Phenotypic evolution of agricultural crops
Food crops are a vital source of nutrition for humans and domestic animals, with an estimated 4 billion metric tons of food produced per year. Crops do not only provide yields, but their traits also play a significant role in regulating the ecosystem processes of croplands, affecting local biotas, water balance, nutrient and carbon cycling. Domestication has led to significant changes in crop traits, making it important to understand the recent evolution of crops and how they differ from wild plants.In this paper I review the evidence on how the ecological traits of herbaceous crops have evolved during and after domestication. Loss of seed dispersal mechanisms, increased plant and organ sizes, high rates of consumption by herbivores and fast decomposition of residues by decomposer microbes in the soil, all have evolved independently in domestication processes of different crops.I also point out types of traits for which we have not identified common responses to domestication, be it because domestication processes of the different crop species are disparate, or because of lack of strong evidence. Those traits include resource acquisition rates of leaves and roots, and whole-plant growth rates. Then, I discuss research gaps in the field, including how to advance knowledge for those traits that show apparently idiosyncratic responses to domestication.Finally, I emphasize the importance of understanding the interactions of crops with other organisms and the environment to breed crops that deliver yield and other services required from croplands. To this end, I introduce an ideotype for sustainable agriculture, which might inspire the breeding of multipurpose herbaceous crops, in the same way than the ideotypes of the Green Revolution inspired the breeding of elite varieties to foster yields under conventional agriculture.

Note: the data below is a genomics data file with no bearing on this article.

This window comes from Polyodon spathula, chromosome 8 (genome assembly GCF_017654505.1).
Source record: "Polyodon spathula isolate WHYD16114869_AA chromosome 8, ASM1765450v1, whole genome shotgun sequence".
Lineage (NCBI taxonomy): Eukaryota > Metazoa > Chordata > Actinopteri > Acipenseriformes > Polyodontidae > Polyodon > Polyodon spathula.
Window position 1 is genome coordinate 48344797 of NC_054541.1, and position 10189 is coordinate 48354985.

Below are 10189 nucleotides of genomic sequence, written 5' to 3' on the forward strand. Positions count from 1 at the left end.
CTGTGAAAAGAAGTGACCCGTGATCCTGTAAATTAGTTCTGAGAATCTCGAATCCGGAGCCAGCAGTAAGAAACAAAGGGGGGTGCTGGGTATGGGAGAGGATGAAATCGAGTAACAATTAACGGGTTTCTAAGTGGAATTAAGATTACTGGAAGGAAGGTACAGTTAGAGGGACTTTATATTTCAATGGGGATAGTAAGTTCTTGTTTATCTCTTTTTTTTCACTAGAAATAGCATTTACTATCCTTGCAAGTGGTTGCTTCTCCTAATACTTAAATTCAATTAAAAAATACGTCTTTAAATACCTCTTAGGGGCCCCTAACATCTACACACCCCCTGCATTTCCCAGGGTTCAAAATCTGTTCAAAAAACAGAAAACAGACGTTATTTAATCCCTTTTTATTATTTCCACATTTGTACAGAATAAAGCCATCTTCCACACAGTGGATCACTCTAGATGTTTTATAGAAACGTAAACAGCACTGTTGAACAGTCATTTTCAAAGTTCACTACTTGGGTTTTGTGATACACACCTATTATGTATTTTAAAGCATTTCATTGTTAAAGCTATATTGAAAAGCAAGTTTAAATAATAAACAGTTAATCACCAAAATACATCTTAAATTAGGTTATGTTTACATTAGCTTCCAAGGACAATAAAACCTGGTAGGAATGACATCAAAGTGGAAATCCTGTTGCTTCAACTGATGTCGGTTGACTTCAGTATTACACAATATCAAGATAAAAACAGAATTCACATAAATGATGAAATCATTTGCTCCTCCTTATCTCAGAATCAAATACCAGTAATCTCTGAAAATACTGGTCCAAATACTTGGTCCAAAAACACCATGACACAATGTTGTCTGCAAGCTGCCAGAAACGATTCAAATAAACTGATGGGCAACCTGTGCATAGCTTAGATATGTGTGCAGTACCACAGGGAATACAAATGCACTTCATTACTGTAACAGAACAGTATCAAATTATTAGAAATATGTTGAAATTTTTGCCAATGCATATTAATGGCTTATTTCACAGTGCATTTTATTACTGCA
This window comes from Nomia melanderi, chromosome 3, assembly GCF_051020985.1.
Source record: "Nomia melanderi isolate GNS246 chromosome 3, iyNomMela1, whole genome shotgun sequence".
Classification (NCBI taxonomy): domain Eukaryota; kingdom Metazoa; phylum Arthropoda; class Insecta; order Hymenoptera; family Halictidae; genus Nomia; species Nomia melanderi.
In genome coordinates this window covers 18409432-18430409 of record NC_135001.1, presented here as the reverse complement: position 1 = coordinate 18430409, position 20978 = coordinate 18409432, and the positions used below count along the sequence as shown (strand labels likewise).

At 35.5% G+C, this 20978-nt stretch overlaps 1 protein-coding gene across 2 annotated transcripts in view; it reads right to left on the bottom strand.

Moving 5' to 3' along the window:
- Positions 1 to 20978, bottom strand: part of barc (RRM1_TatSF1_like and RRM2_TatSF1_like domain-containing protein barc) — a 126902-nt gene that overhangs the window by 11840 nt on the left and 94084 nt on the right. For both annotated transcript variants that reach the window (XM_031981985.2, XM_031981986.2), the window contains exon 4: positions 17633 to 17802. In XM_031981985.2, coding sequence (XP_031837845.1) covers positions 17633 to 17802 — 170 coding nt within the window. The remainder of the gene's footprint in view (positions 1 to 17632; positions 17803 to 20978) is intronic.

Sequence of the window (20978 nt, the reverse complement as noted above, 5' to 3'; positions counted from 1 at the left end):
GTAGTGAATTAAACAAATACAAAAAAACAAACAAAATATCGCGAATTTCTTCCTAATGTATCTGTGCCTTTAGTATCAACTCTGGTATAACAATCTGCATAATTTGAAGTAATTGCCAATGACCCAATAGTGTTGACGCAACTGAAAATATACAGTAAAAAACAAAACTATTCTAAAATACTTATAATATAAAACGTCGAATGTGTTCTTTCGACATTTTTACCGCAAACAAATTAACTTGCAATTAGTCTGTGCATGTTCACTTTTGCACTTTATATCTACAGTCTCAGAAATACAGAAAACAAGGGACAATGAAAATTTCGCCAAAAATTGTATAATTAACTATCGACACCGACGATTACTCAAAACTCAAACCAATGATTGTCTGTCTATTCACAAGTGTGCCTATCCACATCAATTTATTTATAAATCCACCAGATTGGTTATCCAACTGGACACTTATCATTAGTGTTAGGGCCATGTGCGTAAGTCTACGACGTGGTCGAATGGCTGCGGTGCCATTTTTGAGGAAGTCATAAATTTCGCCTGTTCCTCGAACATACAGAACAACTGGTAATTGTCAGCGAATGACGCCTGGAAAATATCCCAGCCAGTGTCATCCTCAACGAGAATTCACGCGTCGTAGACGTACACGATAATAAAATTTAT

Agencia Estatal de Investigación. Grant Numbers: CGL2017-83855-R, PID2021-122296NB-I00 Remedinal TE-CM
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